Stop the Cuts and save the arts

Let’s tell candidates standing in the General Election on 4 July that cuts to the arts must end.

Email your parliamentary candidates now
Group of Equity members with Stop the Cuts banners and flags at demo

This General Election, we’re asking you to help us save the arts.

Over the past twenty years, arts funding has been put on the chopping block time and time again. Since 2017, arts funding from UK arts councils has been cut by 16% in real terms. Funding in England has dropped by 11%, in Wales by 30% and in Northern Ireland by 16%.

Now, ahead of the General Election, we’re asking you to take a series of easy steps to put arts funding firmly on the national agenda and demand an end to the devastating cuts to the arts that we’ve seen over the past 20 years.

Arts funding changes in your constituency

Take a look at our arts funding tracker to see how funding from national bodies (Arts Councils in England, Northern Ireland and Wales, alongside Creative Scotland) has changed in your constituency. 

Use these figures to tell your constituency candidates why it’s essential that they oppose the cuts and fight for proper funding for the arts.

Arts funding tracker

Take action today to save the arts

When we head to the polls on the 4 July, we want every candidate to know that voters in the UK want decent arts funding and an end to the cuts. 

Email your constituency candidates

Use our quick email template to contact everyone standing to be your constituency MP. Ask them to oppose the cuts to arts and entertainment funding and fight to increase budgets over the next parliament.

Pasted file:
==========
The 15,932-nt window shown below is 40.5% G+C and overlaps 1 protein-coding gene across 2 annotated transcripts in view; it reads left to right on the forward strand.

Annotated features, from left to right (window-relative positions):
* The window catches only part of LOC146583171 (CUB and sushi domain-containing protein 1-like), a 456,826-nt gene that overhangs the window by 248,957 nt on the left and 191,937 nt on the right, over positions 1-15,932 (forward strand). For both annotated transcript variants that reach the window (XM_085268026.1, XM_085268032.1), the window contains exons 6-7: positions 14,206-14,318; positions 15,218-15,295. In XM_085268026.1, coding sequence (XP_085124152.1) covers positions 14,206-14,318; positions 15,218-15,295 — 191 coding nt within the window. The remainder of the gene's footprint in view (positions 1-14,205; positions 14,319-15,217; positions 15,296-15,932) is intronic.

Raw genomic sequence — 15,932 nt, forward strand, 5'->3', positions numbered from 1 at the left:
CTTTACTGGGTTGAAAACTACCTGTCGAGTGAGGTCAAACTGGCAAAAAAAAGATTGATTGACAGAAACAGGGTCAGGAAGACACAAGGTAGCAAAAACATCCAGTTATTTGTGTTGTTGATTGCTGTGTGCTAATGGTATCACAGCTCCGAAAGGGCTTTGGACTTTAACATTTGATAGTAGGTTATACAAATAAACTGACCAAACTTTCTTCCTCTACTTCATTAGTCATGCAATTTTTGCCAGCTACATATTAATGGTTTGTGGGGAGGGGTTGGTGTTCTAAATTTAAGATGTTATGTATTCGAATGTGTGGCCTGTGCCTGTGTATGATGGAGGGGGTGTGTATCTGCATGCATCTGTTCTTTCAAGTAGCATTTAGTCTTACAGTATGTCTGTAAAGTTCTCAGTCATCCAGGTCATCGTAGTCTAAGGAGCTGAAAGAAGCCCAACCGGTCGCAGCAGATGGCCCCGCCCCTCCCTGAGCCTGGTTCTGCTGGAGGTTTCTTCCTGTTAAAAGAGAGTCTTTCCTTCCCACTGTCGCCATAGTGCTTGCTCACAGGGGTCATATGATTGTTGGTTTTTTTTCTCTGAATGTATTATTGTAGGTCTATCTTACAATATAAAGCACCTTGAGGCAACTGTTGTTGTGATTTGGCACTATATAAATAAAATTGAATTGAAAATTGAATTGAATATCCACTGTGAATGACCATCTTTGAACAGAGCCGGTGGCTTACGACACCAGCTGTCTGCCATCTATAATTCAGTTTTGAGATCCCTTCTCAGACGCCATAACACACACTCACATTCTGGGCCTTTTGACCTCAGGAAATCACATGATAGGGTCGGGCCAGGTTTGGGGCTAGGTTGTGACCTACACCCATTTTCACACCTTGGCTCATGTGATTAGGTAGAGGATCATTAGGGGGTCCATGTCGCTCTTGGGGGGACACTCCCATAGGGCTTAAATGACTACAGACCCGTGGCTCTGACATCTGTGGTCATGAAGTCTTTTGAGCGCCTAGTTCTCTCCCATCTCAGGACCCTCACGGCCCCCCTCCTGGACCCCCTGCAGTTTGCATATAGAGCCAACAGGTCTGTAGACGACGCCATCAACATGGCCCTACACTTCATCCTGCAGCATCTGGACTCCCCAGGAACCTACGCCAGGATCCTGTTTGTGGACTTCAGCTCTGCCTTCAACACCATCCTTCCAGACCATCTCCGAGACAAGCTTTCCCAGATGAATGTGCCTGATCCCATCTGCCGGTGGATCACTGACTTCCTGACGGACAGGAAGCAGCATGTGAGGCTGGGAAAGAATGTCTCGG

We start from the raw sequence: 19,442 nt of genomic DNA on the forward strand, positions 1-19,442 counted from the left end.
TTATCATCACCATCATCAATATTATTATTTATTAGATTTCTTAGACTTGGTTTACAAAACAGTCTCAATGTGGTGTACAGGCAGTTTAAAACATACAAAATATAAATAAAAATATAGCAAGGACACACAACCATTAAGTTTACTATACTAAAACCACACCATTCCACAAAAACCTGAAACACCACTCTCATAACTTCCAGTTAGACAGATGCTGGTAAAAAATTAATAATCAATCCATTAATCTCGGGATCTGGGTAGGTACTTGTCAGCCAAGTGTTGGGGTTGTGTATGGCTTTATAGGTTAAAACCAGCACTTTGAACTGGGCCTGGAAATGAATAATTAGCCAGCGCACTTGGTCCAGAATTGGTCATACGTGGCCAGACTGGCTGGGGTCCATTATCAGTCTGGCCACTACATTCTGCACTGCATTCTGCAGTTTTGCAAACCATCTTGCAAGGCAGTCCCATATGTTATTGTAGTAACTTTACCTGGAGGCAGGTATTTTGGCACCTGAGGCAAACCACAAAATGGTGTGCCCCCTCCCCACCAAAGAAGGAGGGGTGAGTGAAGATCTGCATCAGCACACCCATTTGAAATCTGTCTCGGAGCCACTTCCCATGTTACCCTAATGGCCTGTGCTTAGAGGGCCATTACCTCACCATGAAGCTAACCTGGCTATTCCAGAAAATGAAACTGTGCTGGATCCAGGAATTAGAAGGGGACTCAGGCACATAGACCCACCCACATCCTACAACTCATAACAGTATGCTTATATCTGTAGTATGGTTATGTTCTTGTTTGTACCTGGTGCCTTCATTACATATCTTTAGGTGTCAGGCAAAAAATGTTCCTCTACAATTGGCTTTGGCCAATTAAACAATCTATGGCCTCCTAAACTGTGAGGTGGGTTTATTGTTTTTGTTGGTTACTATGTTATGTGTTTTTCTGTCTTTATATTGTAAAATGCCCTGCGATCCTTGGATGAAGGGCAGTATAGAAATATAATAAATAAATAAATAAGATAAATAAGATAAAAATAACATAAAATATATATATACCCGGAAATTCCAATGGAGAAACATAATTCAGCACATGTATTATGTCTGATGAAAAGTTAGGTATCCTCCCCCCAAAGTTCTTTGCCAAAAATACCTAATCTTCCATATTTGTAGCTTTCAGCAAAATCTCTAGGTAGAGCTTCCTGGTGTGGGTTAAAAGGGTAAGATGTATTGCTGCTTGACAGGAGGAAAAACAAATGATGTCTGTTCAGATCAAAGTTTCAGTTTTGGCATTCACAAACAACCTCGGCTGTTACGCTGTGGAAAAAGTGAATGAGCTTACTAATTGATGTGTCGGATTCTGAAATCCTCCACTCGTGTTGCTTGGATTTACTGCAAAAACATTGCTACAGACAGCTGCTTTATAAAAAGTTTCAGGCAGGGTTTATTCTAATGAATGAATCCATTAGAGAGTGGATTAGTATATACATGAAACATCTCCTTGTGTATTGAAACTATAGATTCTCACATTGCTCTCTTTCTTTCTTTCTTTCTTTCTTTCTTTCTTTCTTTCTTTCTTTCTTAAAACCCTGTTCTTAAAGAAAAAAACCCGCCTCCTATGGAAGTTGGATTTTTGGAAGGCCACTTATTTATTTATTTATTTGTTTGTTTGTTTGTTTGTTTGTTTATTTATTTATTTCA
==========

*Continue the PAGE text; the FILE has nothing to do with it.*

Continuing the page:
Search our arts funding tracker to look up changes to arts funding in your constituency and use the data to tell your candidates why it’s essential they fight for arts funding.

Attend your local hustings

Hustings are a great way to meet your local candidates, learn more about their positions and policies, and get them to make important commitments on arts funding ahead of election day.

We need to get prospective MPs on board with our vision for an industry that creates good jobs for Equity members and working people in the industry.

We want you to attend your local hustings, if you have one in your local area. Once you attend a hustings, you can raise the issue of arts funding by asking this question:

UK arts council funding has been cut by 16% over the last five years, and in this constituency we have lost [insert % of cuts for constituency from the Arts Funding Tracker]. How will you defend and extend local arts funding if elected to parliament?

You can use our Arts Funding Tracker to find the data for funding cuts in your local area.

We are not asking you to organise your own hustings. Getting our question in front of candidates before the election is a really great way to put our issues on top of the agenda.

If you need any help attending your local hustings, or have questions, please contact the campaign team on

Do you need a proxy vote?

Only by voting can you have your say on the future of arts funding in the UK and call for an end to the years of devastating cuts. If you can't vote in person on 4 July, you can still register for a proxy vote by 5pm on 26 June. 

Our General Election demands to all parties

1. Increase UK arts & entertainment funding to 0.5% of GDP
Bring the UK into line with the European average for arts funding, and provide £1bn of new funding for the devolved nations.

2. Scrap the ‘tax on hope’
End the legal exemption which allows casting directories to charge upfront fees to performing artists.

3. Abolish the Minimum Income Floor
Reform Universal Credit to provide freelancers with the same protections as the employed.

4. Require all publicly funded work to be produced on Equity agreements
Ensure that any arts and entertainment work which receives public subsidy – including government tax breaks – is made on union-agreed terms and conditions.